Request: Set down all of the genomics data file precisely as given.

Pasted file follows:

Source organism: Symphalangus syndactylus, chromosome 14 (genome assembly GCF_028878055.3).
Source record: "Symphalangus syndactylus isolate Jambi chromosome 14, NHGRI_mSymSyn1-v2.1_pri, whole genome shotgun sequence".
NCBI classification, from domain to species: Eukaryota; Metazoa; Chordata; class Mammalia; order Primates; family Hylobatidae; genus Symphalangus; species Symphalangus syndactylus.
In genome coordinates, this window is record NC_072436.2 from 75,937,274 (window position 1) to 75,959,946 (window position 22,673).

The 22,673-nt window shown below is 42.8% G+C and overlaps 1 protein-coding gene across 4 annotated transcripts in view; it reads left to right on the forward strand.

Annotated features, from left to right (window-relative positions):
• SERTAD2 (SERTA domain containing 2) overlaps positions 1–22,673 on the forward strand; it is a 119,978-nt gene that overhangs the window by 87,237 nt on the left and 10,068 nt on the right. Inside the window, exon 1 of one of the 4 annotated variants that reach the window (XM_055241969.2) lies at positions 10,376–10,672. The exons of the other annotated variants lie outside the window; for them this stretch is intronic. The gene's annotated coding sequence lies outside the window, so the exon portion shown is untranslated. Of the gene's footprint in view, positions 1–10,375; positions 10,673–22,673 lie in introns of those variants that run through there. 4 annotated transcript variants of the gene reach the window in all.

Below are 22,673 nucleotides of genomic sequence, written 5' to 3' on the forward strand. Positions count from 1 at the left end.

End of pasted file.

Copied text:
Source organism: Symphalangus syndactylus, chromosome 14 (genome assembly GCF_028878055.3).
Source record: "Symphalangus syndactylus isolate Jambi chromosome 14, NHGRI_mSymSyn1-v2.1_pri, whole genome shotgun sequence".
NCBI classification, from domain to species: Eukaryota; Metazoa; Chordata; class Mammalia; order Primates; family Hylobatidae; genus Symphalangus; species Symphalangus syndactylus.
In genome coordinates, this window is record NC_072436.2 from 75,937,274 (window position 1) to 75,959,946 (window position 22,673).

The 22,673-nt window shown below is 42.8% G+C and overlaps 1 protein-coding gene across 4 annotated transcripts in view; it reads left to right on the forward strand.

Annotated features, from left to right (window-relative positions):
• SERTAD2 (SERTA domain containing 2) overlaps positions 1–22,673 on the forward strand; it is a 119,978-nt gene that overhangs the window by 87,237 nt on the left and 10,068 nt on the right. Inside the window, exon 1 of one of the 4 annotated variants that reach the window (XM_055241969.2) lies at positions 10,376–10,672. The exons of the other annotated variants lie outside the window; for them this stretch is intronic. The gene's annotated coding sequence lies outside the window, so the exon portion shown is untranslated. Of the gene's footprint in view, positions 1–10,375; positions 10,673–22,673 lie in introns of those variants that run through there. 4 annotated transcript variants of the gene reach the window in all.

Below are 22,673 nucleotides of genomic sequence, written 5' to 3' on the forward strand. Positions count from 1 at the left end.